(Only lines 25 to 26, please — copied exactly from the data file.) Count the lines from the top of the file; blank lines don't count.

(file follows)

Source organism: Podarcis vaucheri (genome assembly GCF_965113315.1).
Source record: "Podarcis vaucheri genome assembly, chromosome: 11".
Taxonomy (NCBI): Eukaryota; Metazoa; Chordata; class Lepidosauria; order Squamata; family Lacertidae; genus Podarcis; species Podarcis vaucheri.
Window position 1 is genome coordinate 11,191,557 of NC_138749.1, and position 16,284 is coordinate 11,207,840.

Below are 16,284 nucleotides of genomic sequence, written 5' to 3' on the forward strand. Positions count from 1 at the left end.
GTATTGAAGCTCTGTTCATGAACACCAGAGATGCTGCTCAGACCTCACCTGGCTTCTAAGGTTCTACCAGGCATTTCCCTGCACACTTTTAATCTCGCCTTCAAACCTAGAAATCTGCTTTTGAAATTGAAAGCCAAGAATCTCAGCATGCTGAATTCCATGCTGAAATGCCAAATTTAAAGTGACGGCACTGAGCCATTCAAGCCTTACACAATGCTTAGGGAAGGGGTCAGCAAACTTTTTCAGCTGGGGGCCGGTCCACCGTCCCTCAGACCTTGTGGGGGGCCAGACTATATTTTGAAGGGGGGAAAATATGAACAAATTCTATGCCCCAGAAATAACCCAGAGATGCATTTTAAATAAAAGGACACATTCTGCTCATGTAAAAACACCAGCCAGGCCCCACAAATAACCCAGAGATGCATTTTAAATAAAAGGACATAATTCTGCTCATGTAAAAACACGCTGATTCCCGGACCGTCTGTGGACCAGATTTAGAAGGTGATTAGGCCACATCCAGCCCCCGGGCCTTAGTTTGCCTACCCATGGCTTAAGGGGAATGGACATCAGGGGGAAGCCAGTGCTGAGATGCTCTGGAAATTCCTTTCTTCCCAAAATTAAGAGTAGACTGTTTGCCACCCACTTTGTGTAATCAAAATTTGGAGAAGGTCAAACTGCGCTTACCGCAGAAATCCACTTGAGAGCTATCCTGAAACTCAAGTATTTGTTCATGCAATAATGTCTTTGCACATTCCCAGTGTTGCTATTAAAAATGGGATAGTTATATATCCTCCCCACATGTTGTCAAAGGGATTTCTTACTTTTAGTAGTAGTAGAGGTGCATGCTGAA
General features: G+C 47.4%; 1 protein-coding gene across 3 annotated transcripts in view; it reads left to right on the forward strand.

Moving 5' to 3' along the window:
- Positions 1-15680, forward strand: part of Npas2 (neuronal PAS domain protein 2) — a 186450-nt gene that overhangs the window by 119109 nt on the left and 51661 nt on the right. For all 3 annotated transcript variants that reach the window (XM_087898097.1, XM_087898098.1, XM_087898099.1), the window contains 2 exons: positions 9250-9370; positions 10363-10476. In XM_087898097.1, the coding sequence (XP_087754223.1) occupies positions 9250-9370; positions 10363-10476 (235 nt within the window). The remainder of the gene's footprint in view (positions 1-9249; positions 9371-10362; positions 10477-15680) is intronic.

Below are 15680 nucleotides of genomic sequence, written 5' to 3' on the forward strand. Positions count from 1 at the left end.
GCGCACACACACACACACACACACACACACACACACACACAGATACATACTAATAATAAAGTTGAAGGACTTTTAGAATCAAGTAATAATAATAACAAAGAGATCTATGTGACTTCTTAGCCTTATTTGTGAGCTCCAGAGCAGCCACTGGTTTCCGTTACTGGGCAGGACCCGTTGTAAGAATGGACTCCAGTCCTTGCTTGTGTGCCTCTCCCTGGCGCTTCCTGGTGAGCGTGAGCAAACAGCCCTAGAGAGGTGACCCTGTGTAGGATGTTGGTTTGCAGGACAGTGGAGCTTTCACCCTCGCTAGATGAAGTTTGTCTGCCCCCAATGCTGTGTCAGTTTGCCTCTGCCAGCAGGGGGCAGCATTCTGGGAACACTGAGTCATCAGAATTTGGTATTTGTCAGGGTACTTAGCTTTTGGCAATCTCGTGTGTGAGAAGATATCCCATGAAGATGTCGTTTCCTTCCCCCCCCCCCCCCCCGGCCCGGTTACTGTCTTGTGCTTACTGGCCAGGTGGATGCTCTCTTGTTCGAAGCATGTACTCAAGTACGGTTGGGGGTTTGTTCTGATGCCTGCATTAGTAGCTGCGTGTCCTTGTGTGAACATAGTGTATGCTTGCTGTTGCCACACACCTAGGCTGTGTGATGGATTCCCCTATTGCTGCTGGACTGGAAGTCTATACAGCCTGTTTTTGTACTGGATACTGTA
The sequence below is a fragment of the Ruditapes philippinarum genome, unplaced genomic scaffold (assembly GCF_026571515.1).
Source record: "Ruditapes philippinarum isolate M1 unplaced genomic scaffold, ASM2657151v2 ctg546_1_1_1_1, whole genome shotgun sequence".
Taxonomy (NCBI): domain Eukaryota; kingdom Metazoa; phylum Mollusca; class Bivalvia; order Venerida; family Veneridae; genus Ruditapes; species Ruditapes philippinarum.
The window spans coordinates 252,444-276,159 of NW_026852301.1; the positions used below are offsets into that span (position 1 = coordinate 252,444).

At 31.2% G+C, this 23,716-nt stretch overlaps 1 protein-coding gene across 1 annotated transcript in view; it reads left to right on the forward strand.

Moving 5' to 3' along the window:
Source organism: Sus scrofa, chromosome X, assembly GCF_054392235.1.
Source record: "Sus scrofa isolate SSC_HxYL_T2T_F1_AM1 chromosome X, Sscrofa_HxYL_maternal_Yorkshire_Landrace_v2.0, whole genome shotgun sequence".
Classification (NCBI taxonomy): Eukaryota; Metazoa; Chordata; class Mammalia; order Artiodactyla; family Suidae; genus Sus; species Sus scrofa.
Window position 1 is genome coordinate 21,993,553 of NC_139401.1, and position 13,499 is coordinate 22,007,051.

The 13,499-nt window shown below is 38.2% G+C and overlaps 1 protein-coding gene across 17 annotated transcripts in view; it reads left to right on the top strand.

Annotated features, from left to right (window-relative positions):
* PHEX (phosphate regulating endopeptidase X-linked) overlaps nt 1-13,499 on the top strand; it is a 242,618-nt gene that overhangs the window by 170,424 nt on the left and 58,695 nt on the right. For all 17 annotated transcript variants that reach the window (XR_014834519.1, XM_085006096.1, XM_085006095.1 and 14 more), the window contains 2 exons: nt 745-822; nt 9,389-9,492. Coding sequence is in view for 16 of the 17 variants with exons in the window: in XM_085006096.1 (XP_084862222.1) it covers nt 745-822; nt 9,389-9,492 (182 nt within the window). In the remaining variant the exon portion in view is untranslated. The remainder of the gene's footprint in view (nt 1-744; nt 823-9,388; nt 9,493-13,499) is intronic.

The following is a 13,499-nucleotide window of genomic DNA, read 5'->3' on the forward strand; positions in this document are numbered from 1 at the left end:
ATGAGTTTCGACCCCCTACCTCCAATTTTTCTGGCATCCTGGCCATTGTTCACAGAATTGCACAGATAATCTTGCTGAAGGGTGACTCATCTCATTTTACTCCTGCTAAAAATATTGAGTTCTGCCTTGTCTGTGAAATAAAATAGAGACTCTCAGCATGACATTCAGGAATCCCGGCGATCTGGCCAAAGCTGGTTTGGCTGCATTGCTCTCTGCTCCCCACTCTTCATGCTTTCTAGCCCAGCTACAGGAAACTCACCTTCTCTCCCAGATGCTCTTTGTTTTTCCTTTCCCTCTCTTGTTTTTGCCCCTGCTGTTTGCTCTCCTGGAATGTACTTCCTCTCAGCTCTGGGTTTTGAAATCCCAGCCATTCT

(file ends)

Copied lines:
The following is a 13,499-nucleotide window of genomic DNA, read 5'->3' on the forward strand; positions in this document are numbered from 1 at the left end:
ATGAGTTTCGACCCCCTACCTCCAATTTTTCTGGCATCCTGGCCATTGTTCACAGAATTGCACAGATAATCTTGCTGAAGGGTGACTCATCTCATTTTACTCCTGCTAAAAATATTGAGTTCTGCCTTGTCTGTGAAATAAAATAGAGACTCTCAGCATGACATTCAGGAATCCCGGCGATCTGGCCAAAGCTGGTTTGGCTGCATTGCTCTCTGCTCCCCACTCTTCATGCTTTCTAGCCCAGCTACAGGAAACTCACCTTCTCTCCCAGATGCTCTTTGTTTTTCCTTTCCCTCTCTTGTTTTTGCCCCTGCTGTTTGCTCTCCTGGAATGTACTTCCTCTCAGCTCTGGGTTTTGAAATCCCAGCCATTCT